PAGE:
IMG_9219I often describe this blog as a place where I write about things that irritate me. Today, is a case in point. There’s a new princess of technology paranoia on the block: move over Jenny McCarthy, because Modern Alternative Mama (MAM) is out to smother your crown with homemade liver pills and tweak it off your head. Billed as “a community of supportive people and well-researched information” the site is full of useful hints and tips on how to keep your children healthy – which in this case means unvaccinated, with unbrushed teeth and breast milk squirted up their noses to cure congestion. I wish this were my hyperbole – it’s not.

One of the common themes in the litany of anti-vaccination posts is the fact that vaccine scientists need funding to do experiments  (gasp!) and that such funding comes from companies that manufacture vaccines (gasp!). Obviously these scientists are the epitome of corporate shilldom and would sell their first-born child for a microscope and box of latex gloves. Best not to trust their pesky peer-reviewed science.

Don’t worry though, MAM is here to do the research for you and write about in a balanced and fair way. This translates roughly as: “Science (pesky corporate shills) shows there is no harmful effect of X, but if you allow the dastardly medical profession to force it on your defenseless bundle of joy they have a 756% increased risk of <insert scary disease here>, will be in therapy (blaming YOU) till they’re 45, and will never pass third-grade algebra. Oh, and did we mention that X has been linked to leukemia/childhood obesity/autism/type II diabetes/ADD/teenage pregnancy/atheism/voting Republican (delete as appropriate)“. They helpfully highlight the scary messages on the website in bold, so that you don’t miss them.

As with so many anti-technology sites, science is the enemy…unless it’s happy touchy feely science that backs up whatever theory is being propounded this week. Which is why it’s so funny to see them reporting that Baltic amber necklaces “really work” for preventing teething issues in babies.

One of the bloggers was sent a necklace by an amber company. She put it on her baby at 3 months of age (too early to teethe). 5 months and 5 teeth later  – no loss of sleep, no cranky baby, no teething problems whatsoever. Hooray! It’s a miracle! In her words: “Baltic amber is a win!” For the moment, let’s gloss over the fact that the necklace was provided free of charge and that the blogger was compensated for her post (ahem, Baltic amber shill).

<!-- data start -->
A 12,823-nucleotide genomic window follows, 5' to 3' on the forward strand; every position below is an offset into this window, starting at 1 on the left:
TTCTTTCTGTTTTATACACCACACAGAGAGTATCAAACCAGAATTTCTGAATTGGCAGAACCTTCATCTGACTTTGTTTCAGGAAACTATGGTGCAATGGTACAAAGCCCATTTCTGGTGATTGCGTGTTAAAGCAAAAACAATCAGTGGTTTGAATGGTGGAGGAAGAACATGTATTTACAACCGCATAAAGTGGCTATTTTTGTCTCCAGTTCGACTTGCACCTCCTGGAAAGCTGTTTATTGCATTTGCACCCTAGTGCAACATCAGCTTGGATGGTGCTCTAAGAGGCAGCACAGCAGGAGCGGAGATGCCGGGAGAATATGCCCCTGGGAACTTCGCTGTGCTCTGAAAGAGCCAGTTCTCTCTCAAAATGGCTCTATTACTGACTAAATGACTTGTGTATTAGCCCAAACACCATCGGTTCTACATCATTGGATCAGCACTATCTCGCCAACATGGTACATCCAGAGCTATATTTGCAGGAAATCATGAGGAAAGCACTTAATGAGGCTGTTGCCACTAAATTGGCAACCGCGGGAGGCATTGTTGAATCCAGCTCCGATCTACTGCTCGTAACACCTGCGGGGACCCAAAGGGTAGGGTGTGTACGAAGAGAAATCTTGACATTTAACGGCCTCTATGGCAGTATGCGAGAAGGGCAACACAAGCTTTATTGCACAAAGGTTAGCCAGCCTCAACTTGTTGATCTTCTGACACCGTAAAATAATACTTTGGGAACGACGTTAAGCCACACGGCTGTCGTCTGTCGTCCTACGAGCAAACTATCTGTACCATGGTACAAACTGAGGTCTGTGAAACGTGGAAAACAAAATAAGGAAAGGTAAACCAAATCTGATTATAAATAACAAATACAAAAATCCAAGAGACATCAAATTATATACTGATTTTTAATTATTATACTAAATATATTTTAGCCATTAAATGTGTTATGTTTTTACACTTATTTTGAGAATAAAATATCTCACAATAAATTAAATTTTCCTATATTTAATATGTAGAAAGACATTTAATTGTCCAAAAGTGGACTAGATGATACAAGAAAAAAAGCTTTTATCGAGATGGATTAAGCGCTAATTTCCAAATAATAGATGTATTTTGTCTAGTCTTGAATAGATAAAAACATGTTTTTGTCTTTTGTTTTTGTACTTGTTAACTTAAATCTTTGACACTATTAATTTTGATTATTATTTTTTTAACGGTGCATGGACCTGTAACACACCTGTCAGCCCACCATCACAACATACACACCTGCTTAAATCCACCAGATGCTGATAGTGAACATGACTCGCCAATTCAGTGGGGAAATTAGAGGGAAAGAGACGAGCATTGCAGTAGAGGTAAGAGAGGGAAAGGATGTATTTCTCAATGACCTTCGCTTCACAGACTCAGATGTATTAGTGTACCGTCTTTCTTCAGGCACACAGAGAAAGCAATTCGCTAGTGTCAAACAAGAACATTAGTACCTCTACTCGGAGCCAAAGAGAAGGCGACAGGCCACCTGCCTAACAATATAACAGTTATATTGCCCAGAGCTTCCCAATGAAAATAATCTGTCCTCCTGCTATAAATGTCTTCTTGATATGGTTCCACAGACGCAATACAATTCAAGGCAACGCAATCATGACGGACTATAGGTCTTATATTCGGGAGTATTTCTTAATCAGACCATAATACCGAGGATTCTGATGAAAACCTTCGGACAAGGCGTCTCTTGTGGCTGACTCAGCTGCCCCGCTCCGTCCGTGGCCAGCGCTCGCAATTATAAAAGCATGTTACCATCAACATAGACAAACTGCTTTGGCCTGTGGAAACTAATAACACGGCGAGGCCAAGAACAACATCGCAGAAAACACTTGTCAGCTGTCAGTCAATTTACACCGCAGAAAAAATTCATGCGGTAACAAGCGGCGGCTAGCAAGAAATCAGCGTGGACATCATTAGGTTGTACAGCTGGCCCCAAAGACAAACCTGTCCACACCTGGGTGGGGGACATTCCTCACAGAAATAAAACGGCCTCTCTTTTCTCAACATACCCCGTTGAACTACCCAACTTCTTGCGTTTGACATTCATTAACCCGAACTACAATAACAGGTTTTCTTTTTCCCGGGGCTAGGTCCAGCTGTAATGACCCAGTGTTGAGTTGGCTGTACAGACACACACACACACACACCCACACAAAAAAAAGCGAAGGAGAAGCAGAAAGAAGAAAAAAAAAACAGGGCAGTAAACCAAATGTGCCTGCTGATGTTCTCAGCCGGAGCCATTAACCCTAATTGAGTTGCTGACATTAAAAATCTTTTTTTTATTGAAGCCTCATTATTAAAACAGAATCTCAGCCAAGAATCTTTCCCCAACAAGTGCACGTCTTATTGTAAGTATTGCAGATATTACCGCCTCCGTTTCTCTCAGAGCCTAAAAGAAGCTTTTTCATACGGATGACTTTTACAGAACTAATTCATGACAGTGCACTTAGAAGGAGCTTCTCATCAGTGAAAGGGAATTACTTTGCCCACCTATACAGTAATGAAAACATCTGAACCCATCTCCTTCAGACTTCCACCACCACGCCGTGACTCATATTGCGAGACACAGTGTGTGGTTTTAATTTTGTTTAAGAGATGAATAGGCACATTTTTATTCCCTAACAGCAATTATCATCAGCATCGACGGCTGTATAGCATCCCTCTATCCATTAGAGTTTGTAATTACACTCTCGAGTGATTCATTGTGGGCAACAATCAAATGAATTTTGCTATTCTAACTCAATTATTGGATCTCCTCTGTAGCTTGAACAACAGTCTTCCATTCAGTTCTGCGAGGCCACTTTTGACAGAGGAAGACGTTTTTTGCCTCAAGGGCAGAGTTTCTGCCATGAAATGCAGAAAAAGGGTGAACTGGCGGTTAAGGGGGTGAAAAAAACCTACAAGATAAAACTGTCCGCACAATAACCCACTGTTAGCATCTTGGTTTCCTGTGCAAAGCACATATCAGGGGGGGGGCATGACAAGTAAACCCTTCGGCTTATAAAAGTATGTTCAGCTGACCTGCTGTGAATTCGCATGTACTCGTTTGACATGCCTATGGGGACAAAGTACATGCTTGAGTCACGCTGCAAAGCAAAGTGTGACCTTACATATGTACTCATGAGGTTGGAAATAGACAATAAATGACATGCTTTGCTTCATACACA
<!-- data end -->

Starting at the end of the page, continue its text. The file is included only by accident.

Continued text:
So let me compare this to my experience. My baby is now 8.5 months old and also has 5 teeth. We’ve had no loss of sleep, no crankiness, no problems whatsoever with teething….and no amber necklace! Hooray! It’s a miracle! Wearing stripy Rainbow Brite-style leggings and pointing excitedly at next door’s dog (my daughter’s current favorite activity) are a win! Or maybe it’s the cucumber that she often eats for dinner! Or the fact that she can see the mountains from her crib! Or… some babies just teethe better than others.

Billions of children have been given vaccines that prevent disease with no ill-effects whatsoever, which the anti-vaccination activists appear to consider irrelevant. Yet one child given an amber necklace, with no control group or latin-square experimental design to test it’s efficacy – it’s a win! Baltic amber works! For goodness sake, try and be consistent MAM – you wouldn’t consider a sample size of one (my daughter for example, who has experienced no adverse effects from vaccines to date) to be proof that vaccines are ok – why do it with other issues that affect children’s health and wellbeing?

I’m not suggesting that teething pain is on the same scale of importance as the provision of vaccines, but let’s be realistic. If you’re going to this site (or others like it) for unbiased, sound information about vaccines or child health, just take a look at the other posts and products that are being promoted. Would I take cardiac advice from a surgeon who offered me three leeches and a tincture of wormwood to cure cancer*? No – and neither should you.

*Or eating tumeric and avoiding wearing a bra to avoid getting breast cancer, as MAM suggests